In the past, radical prostatectomy commonly led to urinary incontinence and erectile dysfunction. In the last decade, new operative techniques have greatly reduced the complication rate and the operation has gained increasing popularity as treatment of choice for localized prostate cancer. Success or failure of radical prostatectomy has been reported not only in terms of disease-free survival, but in terms of patient attitudes to treatment and side effects. As physicians, we must remember that in presenting treatment options to patients it is important to emphasize both the quality and quantity of life that may result. With richer information on QOL in addition to duration of survival, patients will be able to make more informed decisions. Therefore, the QOL study will contribute patient self-report data to current treatment decision models that rely solely on physician estimates of patients' QOL and side effects following radical prostatectomy. We herein report the results of our recent QOL survey in men treated with radical prostatectomy, and briefly discuss QOL methodology.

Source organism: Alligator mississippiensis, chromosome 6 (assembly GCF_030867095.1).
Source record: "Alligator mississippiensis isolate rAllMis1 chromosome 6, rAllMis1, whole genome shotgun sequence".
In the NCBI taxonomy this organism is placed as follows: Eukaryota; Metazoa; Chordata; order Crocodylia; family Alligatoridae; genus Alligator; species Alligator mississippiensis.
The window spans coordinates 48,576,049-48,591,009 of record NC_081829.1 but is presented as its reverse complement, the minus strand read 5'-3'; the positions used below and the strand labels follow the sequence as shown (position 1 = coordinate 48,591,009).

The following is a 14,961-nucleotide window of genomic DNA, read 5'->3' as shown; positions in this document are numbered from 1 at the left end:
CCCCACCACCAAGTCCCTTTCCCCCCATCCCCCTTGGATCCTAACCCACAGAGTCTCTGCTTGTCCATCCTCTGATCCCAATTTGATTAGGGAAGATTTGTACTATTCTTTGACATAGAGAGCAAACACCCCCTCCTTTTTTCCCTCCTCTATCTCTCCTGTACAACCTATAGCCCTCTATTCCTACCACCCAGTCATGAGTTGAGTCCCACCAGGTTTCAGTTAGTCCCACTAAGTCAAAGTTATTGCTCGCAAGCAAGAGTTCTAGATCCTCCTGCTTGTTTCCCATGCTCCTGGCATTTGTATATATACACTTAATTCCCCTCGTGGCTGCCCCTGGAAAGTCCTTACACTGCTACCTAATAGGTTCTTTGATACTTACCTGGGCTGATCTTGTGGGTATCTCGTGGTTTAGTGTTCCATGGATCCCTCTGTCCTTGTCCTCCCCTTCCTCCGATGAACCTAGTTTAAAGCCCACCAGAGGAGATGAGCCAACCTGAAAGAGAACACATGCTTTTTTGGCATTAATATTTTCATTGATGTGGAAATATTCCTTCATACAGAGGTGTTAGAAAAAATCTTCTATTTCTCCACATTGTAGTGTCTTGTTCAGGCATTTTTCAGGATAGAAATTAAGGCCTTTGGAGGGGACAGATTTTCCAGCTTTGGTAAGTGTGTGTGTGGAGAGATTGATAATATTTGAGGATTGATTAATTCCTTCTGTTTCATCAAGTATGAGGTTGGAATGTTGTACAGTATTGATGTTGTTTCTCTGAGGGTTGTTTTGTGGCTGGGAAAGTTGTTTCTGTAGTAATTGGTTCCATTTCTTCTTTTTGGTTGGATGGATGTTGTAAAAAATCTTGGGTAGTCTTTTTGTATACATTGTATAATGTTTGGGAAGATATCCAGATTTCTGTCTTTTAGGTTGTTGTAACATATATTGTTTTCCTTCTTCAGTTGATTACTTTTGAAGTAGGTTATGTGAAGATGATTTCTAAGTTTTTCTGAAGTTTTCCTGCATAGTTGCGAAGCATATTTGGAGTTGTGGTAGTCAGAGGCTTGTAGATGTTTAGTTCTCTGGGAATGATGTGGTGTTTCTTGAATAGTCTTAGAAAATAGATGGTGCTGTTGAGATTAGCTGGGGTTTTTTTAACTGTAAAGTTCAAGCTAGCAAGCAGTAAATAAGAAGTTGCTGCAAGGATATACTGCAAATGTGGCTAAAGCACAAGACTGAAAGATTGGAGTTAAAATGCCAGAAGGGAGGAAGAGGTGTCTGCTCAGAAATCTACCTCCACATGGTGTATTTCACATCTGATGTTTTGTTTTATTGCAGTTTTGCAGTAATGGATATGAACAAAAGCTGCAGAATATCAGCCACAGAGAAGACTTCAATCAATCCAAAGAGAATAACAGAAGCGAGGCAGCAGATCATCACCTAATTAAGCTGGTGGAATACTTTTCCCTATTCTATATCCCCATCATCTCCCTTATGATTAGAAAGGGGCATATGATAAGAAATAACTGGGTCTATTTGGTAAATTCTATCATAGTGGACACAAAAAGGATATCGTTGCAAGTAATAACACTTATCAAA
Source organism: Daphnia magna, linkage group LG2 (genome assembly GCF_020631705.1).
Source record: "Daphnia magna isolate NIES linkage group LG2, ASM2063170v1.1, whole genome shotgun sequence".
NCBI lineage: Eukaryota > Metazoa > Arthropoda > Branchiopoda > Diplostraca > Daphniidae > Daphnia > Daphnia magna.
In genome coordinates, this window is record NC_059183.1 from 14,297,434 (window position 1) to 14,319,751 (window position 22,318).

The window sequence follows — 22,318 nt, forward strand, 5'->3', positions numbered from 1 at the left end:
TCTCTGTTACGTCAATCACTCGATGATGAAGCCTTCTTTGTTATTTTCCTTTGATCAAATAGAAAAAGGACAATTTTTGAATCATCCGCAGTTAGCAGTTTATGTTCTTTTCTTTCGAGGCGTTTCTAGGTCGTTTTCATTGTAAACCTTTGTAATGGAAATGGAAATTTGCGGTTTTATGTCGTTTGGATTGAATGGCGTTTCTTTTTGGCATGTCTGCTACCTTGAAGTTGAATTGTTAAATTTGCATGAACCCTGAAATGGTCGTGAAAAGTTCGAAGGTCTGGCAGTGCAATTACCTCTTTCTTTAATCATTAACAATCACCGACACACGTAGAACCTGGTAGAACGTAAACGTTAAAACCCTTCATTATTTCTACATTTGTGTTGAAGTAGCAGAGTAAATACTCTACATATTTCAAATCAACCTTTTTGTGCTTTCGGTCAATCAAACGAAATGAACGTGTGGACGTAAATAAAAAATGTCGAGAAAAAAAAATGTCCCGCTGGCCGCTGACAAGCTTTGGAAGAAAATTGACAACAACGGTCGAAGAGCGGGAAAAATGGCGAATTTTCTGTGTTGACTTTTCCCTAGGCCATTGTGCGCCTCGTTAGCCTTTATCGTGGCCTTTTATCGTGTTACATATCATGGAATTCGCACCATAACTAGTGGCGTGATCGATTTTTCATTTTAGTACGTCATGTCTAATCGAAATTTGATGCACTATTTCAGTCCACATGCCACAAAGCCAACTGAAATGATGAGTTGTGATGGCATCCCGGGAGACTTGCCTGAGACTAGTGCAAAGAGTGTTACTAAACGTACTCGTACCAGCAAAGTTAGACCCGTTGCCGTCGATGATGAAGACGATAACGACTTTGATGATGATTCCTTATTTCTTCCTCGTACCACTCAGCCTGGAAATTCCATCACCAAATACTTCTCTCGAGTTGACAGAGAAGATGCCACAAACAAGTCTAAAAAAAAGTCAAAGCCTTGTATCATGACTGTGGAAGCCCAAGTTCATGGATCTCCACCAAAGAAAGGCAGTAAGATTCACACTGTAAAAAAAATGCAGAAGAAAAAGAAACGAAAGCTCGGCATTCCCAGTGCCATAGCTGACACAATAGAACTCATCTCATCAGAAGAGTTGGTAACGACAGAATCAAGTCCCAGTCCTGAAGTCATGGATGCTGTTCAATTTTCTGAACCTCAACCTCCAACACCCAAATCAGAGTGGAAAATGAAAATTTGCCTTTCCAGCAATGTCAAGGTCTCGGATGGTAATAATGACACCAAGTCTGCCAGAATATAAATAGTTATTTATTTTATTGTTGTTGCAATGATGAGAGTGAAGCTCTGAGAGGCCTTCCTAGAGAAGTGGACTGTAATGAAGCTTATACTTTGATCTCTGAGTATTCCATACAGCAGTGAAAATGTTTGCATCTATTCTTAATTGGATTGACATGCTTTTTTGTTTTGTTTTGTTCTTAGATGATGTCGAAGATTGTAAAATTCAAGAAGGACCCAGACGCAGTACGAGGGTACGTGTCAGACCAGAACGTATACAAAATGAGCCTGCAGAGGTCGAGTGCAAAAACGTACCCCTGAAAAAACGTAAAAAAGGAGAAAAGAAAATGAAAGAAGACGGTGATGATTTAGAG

|Number of pages||5|
|Journal||Nippon rinsho. Japanese journal of clinical medicine|
|Publication status||Published - 1998 Aug|
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